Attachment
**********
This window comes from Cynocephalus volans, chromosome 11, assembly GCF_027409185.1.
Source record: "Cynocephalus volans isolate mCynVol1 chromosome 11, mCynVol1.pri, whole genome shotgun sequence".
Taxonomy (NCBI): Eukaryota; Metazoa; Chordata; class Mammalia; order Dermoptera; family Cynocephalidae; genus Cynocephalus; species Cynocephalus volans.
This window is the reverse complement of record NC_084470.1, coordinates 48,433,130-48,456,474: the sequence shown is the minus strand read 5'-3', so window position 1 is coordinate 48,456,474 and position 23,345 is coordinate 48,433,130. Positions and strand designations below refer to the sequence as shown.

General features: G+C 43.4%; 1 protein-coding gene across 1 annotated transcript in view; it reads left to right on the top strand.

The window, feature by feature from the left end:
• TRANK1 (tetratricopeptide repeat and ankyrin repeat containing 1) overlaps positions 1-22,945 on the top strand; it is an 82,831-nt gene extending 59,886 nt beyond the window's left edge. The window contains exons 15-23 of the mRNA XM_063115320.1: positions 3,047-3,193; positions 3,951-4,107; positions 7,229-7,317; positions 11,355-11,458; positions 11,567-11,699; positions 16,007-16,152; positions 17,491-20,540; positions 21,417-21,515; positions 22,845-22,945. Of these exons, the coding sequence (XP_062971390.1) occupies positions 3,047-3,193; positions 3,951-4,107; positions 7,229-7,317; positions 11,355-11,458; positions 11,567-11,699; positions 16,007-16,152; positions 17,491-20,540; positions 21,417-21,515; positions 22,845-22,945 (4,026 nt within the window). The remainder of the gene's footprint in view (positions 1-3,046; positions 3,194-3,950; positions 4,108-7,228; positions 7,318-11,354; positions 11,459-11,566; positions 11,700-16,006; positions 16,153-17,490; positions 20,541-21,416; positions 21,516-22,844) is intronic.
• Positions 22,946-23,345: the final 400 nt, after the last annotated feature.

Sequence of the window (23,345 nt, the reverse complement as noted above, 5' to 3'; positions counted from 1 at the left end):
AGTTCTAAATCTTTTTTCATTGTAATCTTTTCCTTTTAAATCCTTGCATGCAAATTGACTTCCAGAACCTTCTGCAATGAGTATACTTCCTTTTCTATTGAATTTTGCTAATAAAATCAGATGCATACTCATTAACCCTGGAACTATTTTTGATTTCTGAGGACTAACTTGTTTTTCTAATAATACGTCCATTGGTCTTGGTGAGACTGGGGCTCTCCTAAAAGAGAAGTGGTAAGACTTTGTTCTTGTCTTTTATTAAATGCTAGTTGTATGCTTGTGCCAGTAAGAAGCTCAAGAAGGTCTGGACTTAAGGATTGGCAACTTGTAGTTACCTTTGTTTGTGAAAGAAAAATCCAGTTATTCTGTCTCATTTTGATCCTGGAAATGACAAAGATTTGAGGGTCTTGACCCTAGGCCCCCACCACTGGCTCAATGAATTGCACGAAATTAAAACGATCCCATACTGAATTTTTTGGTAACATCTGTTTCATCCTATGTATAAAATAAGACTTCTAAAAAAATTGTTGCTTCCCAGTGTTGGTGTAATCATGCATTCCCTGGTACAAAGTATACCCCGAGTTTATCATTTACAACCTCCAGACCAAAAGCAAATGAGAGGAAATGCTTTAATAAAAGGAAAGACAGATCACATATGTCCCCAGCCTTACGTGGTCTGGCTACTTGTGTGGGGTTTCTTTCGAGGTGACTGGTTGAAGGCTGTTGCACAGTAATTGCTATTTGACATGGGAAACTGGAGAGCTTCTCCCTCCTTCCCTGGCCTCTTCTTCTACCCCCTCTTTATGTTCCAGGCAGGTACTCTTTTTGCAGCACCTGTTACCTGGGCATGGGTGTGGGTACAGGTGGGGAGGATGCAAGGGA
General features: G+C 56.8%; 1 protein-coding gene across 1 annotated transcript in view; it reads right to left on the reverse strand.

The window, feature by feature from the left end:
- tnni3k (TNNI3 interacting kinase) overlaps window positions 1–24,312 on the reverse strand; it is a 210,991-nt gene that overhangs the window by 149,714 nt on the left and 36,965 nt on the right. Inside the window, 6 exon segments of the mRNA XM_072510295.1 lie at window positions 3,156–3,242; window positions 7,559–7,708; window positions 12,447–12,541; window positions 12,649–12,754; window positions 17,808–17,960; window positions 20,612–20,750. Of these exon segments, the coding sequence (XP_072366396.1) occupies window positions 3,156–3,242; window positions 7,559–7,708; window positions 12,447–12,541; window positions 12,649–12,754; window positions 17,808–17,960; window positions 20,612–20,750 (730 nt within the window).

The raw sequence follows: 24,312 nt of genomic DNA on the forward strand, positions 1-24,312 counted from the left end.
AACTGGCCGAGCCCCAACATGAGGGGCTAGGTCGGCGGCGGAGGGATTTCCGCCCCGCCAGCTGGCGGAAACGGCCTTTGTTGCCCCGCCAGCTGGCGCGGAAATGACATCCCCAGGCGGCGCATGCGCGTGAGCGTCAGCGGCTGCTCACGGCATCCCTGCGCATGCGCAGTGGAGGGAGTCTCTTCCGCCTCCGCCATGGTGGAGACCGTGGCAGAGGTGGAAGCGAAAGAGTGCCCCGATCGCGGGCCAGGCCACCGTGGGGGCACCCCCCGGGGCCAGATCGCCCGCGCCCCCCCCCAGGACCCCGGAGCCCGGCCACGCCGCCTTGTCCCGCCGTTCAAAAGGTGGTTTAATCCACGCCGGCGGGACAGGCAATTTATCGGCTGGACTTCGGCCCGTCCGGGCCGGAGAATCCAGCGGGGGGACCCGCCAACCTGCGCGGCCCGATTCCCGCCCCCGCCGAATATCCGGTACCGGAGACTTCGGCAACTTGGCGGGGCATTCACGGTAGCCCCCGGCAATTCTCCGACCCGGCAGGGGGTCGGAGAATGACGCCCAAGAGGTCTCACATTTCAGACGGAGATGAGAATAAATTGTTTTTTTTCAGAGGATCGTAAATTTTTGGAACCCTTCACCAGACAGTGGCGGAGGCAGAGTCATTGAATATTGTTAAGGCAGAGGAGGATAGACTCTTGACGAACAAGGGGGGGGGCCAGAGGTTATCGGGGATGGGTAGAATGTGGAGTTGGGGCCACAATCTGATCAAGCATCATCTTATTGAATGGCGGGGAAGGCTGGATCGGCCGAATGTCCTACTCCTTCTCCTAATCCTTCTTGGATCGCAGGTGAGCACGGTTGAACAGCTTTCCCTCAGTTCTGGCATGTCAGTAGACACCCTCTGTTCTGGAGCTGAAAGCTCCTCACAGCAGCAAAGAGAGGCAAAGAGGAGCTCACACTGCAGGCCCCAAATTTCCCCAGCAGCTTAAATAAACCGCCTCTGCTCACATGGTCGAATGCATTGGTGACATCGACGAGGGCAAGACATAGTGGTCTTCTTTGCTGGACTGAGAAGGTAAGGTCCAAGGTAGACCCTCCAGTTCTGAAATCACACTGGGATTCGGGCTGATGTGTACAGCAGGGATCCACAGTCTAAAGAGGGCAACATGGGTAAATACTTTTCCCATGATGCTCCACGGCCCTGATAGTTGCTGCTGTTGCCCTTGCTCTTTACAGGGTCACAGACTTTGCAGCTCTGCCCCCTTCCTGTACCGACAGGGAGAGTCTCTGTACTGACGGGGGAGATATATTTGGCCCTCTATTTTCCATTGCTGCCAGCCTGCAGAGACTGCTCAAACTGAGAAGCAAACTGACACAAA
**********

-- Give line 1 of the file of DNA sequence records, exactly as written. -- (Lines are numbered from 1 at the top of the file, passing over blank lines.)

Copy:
This window comes from Cynocephalus volans, chromosome 11, assembly GCF_027409185.1.